- 1 child was almost free of stuttering;
- 8 of the 10 children reduced their stuttering;
- stuttering decreased by more than 50% for half the children, (more than 80% for two of these children); and
- reduced stuttering outcomes were supported by measures showing reduced situation avoidance and increased quality of life for the children.
The positive results of this trial need to be read with some caution. The study was a preliminary “Phase I” trial only: the sample size was small, and there was no control group, meaning the results appear more positive than they truly are. There was a lot of variation. The treatment did not eliminate stuttering completely for any participant. Children who had never been treated and who had no family history of stuttering seemed to do better than others who had received previous treatment. Kids with severe stuttering before treatment seemed to do better than kids with mild stuttering. 90% of the participants showed a significant and immediate improvement within 6 weeks. And some of kids showed mixed results – with an increase in syllables stuttered (an objective measure), but a decrease in self-reported severity levels and an increased quality of life. Importantly, the results only tracked 9 months of treatment results – the longer-term effects of the treatment are unknown.
Nonetheless, the results are encouraging. They warrant a large randomised controlled trial. They also warrant further exploratory studies experimenting with additional elements to the program, e.g. systematic rewards, which might increase the treatment’s effectiveness.
Treating school-aged children who stutter is very challenging. Evidence-based treatment is essential. But the current treatments all have significant limitations.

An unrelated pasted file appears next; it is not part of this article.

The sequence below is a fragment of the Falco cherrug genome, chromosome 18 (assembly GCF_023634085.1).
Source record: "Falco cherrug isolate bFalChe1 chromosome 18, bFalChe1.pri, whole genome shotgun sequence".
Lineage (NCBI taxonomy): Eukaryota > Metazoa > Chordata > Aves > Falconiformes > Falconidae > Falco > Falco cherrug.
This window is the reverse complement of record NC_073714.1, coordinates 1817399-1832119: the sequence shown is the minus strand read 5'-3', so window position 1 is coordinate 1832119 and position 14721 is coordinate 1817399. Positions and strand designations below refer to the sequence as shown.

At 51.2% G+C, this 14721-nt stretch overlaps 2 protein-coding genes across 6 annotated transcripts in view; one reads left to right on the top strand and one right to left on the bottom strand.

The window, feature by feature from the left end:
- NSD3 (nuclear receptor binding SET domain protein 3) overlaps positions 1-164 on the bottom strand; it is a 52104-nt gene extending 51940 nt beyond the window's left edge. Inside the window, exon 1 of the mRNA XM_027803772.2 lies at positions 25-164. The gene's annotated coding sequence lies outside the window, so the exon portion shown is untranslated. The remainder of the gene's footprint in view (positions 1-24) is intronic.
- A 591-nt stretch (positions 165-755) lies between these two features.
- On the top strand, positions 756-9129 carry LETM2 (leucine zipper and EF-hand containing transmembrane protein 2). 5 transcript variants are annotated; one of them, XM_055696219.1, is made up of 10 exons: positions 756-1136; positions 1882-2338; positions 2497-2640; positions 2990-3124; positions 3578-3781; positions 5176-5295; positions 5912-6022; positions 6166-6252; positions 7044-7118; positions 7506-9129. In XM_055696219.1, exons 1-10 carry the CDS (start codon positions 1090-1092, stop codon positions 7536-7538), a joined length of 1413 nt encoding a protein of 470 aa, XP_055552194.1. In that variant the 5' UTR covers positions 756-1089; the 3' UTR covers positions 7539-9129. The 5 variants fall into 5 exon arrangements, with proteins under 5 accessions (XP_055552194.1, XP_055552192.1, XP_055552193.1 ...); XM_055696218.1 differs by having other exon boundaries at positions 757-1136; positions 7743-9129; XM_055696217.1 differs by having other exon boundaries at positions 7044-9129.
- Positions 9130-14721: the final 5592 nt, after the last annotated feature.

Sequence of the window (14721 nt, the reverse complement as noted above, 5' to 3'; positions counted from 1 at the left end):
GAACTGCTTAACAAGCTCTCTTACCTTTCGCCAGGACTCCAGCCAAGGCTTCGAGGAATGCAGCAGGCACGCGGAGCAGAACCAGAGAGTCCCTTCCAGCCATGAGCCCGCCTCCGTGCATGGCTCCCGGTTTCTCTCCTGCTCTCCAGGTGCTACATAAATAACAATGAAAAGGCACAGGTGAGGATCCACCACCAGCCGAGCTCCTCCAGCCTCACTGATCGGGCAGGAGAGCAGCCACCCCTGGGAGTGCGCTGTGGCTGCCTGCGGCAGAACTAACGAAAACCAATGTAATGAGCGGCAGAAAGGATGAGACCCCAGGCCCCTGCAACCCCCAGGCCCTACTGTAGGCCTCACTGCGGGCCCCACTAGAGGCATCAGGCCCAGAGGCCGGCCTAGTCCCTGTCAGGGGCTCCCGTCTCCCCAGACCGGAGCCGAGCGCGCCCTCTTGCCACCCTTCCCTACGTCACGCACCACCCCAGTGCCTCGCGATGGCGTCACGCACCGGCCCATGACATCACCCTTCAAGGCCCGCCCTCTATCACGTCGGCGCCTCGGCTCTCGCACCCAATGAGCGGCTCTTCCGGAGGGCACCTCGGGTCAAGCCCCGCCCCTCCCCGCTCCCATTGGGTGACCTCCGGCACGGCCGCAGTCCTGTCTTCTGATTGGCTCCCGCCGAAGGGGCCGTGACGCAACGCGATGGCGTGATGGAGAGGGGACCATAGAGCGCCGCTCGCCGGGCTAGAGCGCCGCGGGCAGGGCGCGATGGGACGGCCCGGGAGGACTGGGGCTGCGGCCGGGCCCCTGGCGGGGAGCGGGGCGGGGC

We need more and better treatment options. We need more research. The researchers need more funding to run quality trials. We need good researchers (like the ASRC) to keep publishing their results with detailed treatment instructions and consideration of “real world” clinical issues. In private and public practice we need to read the studies carefully to deliver the treatments correctly. We need to monitor outcomes and benchmark the results against the clinical trial results.
Those of us who treat school-aged children who stutter continue to watch this space like hawks.
Source: Andrews. C., O’Brian, S., Harrison, E., Onslow, M., Packman, A., & Menzies, R. (2012). Syllable-Timed Speech Treatment for School-Age Children Who Stutter: A Phase I Trial. Language, Speech, and Hearing Services in Schools, 43, 359-369.
- Stuttering treatments: what works for whom? An evidence update
- My child stutters. Is it because he’s shy? sensitive? hyper?
- 5 ways for teachers to help children who stutter – tips from people who stutter themselves
Banter Speech & Language is owned and managed by David Kinnane, a Hanen- and LSVT LOUD-certified speech-language pathologist with post-graduate training in the Spalding Method for literacy, the Lidcombe and Camperdown Programs for stuttering, and Voicecraft for voice disorders. David is also a Certified PESL Instructor for accent modification.
David holds a Master of Speech Language Pathology from the University of Sydney, where he was a Dean’s Scholar. David is a Practising Member of Speech Pathology Australia and a Certified Practising Speech Pathologist (CPSP).